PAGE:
This shared approach to scholarship? Prostituting poor Pallas on the altar of the masses? It smacks of Communism, I tell you. Boycott Wikipedia, friends. Boycott it for the pinko strumpet that it is. I know I shall maintain my stance until one of us is gone.

Or until Wikipedia stops deleting the entry for Sterne that I keep submitting for inclusion (or at the very least allows me to add the term 'boy's winkie' to the entry on Queen Victoria). Some knowledge is meant for all.

Tuesday, August 01, 2006

Him Don't Sleep So Good

Last week I was bitten by a spider, and the world being what it is, I've waited patiently for either an horrific death or the onset of super powers. Or both. Fortunately, neither fate appears to have manifested. Breathe easy, people: you've been spared the twin indignities of searching for something nice to say at my funeral and/or being rescued from Crimes by your heroic correspondant, clad in a pair of highly revealing tights. This latter failing in my spidery foe's assault has actually left me faintly relieved. Whilst the ability to climb up walls and sense evildoers, or whatever, could be pretty useful, super strength would be wasted on me (I'm already pretty buff), and quite frankly the idea of shooting a viscous column of bodily fluid from my extremities at thugs and ne'er-do-wells sounds unhygienic, not to mention morally dubious.

I was, therefore, going to thank Jah that my arachnid enemy only bestowed upon me a small abscess and a painful itch, all cleared up now (that's right ladies, he's guaranteed pus free)... but then a particularly specious exercise in syllogistics led me to realise that the eight-legged fucker had in fact landed a more subtly pernicious blow: since the time of The Biting, or thereabouts, I have been rendered largely unable to sleep. So to the little list of adjectives that your tiny minds already associate with the name Jon - bon vivant, raconteur, pokemon master, world-class shit - you can now add the epithet 'whinging insomniac'.

Inability to sleep? It ain't no fun, as you may be aware. But if you aren't, and were about to say something along the lines of, "But it must be wonderful to have all that extra time on your hands! Just think of all the things you could do," why not save yourself the verbal drubbing I'm about to mete out and kindly cram it. Insomnia stifles any creativity, rationality, or indeed cognitive function that you might once have laid claim to - stifles it like an over-bearing, domineering parent, passive-agressively overcompensating for the martini-fuelled ruin of their third marriage and failure to land yet another promotion (don't mind me, just working through some issues here). Any ability to write, think, read, create or even form entirely coherent sentences goes straight out the window by about night two (you can consider this post exhibit A), and considering I've never been any great shakes at those skills, you might sense my mounting concern. One more week and I will technically qualify for zombie status, which definitely has its perks (brains), but inevitably means another form to fill in come tax time.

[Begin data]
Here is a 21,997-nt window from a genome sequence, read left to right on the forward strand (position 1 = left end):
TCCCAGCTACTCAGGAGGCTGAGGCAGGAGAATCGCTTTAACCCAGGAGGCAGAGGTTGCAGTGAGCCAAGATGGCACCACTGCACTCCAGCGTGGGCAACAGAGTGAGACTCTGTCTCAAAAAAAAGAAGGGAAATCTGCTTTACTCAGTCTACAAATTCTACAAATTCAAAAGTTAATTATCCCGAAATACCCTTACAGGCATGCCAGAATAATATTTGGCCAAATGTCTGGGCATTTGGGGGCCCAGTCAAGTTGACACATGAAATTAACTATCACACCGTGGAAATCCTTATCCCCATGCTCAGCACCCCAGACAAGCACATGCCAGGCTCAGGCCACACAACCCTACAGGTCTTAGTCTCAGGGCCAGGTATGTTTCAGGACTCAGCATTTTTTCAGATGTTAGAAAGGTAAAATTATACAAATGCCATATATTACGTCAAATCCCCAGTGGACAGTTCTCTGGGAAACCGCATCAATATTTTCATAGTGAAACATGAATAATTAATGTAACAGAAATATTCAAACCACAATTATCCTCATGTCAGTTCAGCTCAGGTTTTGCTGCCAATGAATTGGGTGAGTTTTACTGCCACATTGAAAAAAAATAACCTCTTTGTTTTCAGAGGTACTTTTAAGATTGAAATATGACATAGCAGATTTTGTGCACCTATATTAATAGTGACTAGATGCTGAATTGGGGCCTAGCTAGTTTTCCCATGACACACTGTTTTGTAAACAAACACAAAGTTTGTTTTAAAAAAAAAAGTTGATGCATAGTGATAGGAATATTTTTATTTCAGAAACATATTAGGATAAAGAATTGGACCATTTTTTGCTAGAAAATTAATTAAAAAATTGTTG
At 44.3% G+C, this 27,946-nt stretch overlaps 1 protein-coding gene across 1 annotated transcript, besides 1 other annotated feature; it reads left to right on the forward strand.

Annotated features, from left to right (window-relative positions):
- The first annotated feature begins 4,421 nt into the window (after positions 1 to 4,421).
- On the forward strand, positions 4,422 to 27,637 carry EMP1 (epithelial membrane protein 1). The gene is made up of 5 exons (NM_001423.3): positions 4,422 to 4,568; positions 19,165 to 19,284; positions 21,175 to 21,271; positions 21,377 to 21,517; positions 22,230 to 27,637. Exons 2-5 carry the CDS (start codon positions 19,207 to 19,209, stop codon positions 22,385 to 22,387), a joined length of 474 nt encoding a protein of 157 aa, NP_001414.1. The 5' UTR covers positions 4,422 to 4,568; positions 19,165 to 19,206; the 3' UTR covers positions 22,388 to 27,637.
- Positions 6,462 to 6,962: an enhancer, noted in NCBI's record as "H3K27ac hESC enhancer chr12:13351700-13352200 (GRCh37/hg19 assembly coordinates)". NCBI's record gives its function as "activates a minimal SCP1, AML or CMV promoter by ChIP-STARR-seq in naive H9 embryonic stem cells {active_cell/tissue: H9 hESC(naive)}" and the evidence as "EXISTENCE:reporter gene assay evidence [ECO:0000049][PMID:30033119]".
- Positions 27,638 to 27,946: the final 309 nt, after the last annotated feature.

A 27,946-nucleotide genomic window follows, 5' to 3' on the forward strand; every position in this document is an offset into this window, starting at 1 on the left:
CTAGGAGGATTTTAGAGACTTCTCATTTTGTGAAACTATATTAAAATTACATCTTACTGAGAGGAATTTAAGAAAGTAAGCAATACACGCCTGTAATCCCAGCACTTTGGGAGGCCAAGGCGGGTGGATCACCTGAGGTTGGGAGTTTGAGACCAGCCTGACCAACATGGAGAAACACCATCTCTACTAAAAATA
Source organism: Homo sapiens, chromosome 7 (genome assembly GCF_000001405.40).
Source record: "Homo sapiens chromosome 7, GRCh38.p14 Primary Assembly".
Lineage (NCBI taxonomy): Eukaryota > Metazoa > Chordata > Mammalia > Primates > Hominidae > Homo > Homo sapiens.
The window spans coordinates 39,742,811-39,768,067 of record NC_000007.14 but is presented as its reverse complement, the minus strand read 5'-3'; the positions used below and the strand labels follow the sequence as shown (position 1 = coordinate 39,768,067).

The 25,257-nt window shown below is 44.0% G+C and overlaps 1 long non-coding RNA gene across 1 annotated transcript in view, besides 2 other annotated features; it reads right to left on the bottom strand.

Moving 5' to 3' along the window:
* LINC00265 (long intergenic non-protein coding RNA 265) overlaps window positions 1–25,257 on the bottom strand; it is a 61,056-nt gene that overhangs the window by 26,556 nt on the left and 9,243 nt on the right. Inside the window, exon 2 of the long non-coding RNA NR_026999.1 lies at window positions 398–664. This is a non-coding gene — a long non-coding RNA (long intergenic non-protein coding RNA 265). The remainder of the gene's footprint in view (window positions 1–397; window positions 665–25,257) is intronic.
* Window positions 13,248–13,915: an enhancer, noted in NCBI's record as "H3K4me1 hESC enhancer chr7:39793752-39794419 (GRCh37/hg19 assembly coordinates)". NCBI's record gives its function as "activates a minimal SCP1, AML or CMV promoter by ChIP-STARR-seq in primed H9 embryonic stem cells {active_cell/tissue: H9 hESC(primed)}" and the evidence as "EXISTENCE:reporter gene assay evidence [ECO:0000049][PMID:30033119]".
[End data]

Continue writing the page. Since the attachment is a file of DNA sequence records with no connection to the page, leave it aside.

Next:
On the average morning, around half three in the anti-meridian, the pile of meat formerly known as Jon may be found shuffling around ring-eyed in an unwashed pair of pants and a dilapidated dressing gown, amusing the tattered scraps of his consciousness by pretending to be a character from a Bukowski novel - an act which tends to fail through lack of booze about the house (drinking milk from the carton and swearing at the cat are about as close as I can get). The only upside to my situation is the intellectual feast provided by late-night television. If you haven't watched the Quizmania program on channel 9 yet, you're robbing your soul of the chance to experience a horror far beyond the dreams of Kurtz and Co. I'm especially comforted by the fact that no matter how lobotomised my current state, I still retain more life in my thought-meats than the lavishly coiffured Aspberger's poster-children hosting this show, which takes your pre-conceived notions of the word 'imbecilic' and laughingly hawks a great gob of phlegm on them from a height. But it's not all mind-numbing hi-jinks in late-night TV land, oh no. The tube in the wee hours can be educational, too. Recently they broadcasted a movie documenting the truth about the soccer match organised by Michael Caine and Sylvester Stallone against the Germans during WWII. Bet you didn't know it was Pele who scored the winning goal against those cheating Nazis, did you? Bet your so-called history books didn't teach you that.

Rants like those contained in the last few 'sentences' are the reason why, in mild desperation, I turn to you, O blogland. Sleeplessness is surely a quality shared by many of you beknighted internet devils, even if it wasn't instilled by way of a spider with a chip on one of it's many shoulders. Before I go all Tyler Durden, is there anyone out there with a viable, or at least distractingly amusing, method of countering sleep-loss? C'mon people: I'm falling apart here!